Potentiometer Trouble (and discussion on RobotC logic)

I’m currently working with a potentiometer(for the first time) and I’ve run into a problem. The program should tell an arm to rotate upward when I press a button, but only until it hits a certain position determined by the potentiometer. And it almost works. However, the arm will not stop exactly when it should. It stops in the exact same place(roughly halfway through its full arc) whether I set it to stop at 1000 or at 4000. If anyone has run into a similar problem or knows what I can do to fix this, the help will be appreciated. Code is posted below in RobotC.

#pragma config(Sensor, in1,    ,               sensorPotentiometer)
#pragma config(Motor,  port1,            ,             tmotorVex393_HBridge, openLoop, reversed)
//*!!Code automatically generated by 'ROBOTC' configuration wizard               !!*//

task main()
int pot = 2000;
if(vexRT[Btn6U] && SensorValue(in1) < pot) //button press while the arm
	{                                        //has not yet reached its full arc
	motor[port1] = 75;

else if(vexRT[Btn6D])
	motor[port1] = -75;

	motor[port1] = 0;


Also, I may not have explained it very well. If you’re confused, I can try to explain better.

Have you used the Sensor Debug Windows to figure out exactly the value it needs to stop at? Some potentiometers might also be broken (it’s happened to us before), so in that case you might be getting random values.

I should have mentioned, I don’t have access to the debugging tools. Or any more potentiometers :confused: I only have a few supplies right now because school is out.

But hey, 100th post, nice!

Well I don’t know if this could be the problem, but I’m pretty sure it needs to be


, with brackets, not with parentheses. Other than that, the logic looks sound.

Congrats on 100!

Update for posterity:
I replaced the potentiometer with a brand new one out of the box, and it worked perfectly. I guess there’s a lesson in that; check if your parts are broken before doing anything complicated.

And I don’t think RobotC cares whether you use brackets or parentheses. Thanks for your help!

Well, some commands like motor] require brackets while others like clearTimer() require parentheses. The compiler will throw errors if you use the wrong symbol. Generally, if you’re accessing or assigning a value to something, like SensorValue or motor, you use brackets, and parentheses for everything else.

I just meant that in this particular case, it didn’t give me an error for having parentheses.

First off, motor] and SensorValue] are not commands. They are arrays. That’s why we can write to them in addition to reading from them. And because they are arrays, they get brackets. If you use the wrong punctuation, RobotC should throw a warning, but its compiler is intelligent enough to replace parentheses with brackets and vice versa.

And yes, always test your sensors (and motors) before using them. I’ve learned that the hard way (several times).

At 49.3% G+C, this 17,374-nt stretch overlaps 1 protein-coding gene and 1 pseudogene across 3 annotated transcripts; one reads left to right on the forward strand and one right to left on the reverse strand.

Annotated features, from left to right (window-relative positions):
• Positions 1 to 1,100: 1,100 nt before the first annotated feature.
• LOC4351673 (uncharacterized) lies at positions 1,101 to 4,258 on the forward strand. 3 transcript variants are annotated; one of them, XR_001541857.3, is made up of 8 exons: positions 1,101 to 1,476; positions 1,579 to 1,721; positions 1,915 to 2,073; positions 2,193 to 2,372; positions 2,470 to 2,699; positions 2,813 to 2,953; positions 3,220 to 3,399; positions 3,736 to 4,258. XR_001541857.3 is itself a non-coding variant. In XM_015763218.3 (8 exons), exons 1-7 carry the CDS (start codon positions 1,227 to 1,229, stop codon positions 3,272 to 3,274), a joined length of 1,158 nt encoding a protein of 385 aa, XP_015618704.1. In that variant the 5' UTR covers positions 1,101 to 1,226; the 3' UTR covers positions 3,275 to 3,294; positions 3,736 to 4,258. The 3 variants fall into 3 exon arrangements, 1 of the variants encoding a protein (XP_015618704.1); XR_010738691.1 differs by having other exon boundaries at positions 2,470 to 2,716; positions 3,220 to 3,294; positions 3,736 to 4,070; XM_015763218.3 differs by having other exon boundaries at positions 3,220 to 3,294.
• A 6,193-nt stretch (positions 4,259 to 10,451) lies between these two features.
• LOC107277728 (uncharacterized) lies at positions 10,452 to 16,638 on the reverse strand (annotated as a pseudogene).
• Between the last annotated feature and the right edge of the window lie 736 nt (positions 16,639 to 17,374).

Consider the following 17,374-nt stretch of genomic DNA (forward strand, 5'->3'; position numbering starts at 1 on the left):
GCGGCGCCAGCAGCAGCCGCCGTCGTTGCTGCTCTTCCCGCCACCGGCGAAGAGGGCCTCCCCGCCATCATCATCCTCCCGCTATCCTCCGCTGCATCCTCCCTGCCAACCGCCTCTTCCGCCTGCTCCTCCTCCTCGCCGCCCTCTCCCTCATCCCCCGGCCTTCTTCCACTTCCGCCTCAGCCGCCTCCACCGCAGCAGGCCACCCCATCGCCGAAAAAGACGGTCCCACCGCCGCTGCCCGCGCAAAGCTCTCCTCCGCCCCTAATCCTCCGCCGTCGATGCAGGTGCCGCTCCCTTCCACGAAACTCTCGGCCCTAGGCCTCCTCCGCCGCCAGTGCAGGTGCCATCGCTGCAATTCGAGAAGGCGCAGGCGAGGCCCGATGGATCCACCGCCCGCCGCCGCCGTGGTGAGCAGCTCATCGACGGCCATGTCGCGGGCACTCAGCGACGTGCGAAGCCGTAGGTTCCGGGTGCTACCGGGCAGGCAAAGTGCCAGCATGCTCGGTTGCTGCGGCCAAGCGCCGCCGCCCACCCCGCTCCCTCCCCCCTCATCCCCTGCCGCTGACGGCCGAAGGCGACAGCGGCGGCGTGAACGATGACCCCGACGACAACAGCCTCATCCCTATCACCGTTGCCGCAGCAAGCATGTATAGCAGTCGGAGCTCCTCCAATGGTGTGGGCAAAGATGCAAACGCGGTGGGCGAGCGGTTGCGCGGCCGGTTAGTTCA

You guys are far better programmers than me, but shouldn’t the if statement say:

if(vexRT[Btn6U] == 1 && SensorValue [in1] < pot)

instead of

if(vexRT[Btn6U] && SensorValue(in1) < pot)?

There is no condition for VexRT[6U] in the original program plus, as others have pointed out, the Sensor Value needs square brackets…


else if (vexRT[Btn6D])

should be replaced with

else if(vexRT[Btn6D] ==1)

At least, that’s what I think. HTH!

With Boolean values you don’t need to really have a condition for it them since it has two states on and off if you put it
if(boolean value){
It will run what’s in the curly brackets if the Boolean value is set to true

This is correct. You need to have a seperate condition for each part of the system or the compiler won’t know what value to check. Also, the way you know whether to use parentheses or brackets is the purpose of the statement. If the statement is a function or you are telling the program to “do” something, use parentheses. If the statement is using a value or variable, use parentheses.

The code that is listed at the beginning of this post works as intended, regardless of what the most proper way to write it would be.
It has always been my understanding that “if(vexRT(Btn6U))” does the same thing as “if(vexRT(Btn6U == 1))”. That may not be exactly correct, but in this case, it causes the program to do exactly what I mean for it to do.

Your understanding is correct (except for the misplaced ‘(’ above).

The expression needs to evaluate to either true (ie. any non-zero value) or false.

So all the following would be valid (and I’m sure there are more).

if( vexRT Btn6U ]  == 1) {

if( vexRT Btn6U ]  !=  0) {

if( vexRT Btn6U ]  ) {

if( vexRT Btn6U ]  >  0) {

if( 1 == vexRT Btn6U ] ) {

The last case is interesting, we sometimes do that so as not to make one of the classic C mistakes.

This is an error (notice single = rather than == ) but in most compilers is still a valid condition (I say most as ROBOTC has special logic to catch this and flag as a warning).

if( vexRT Btn6U ]  =  1) {

but this will cause a syntax error

if( 1 = vexRT Btn6U ] ) {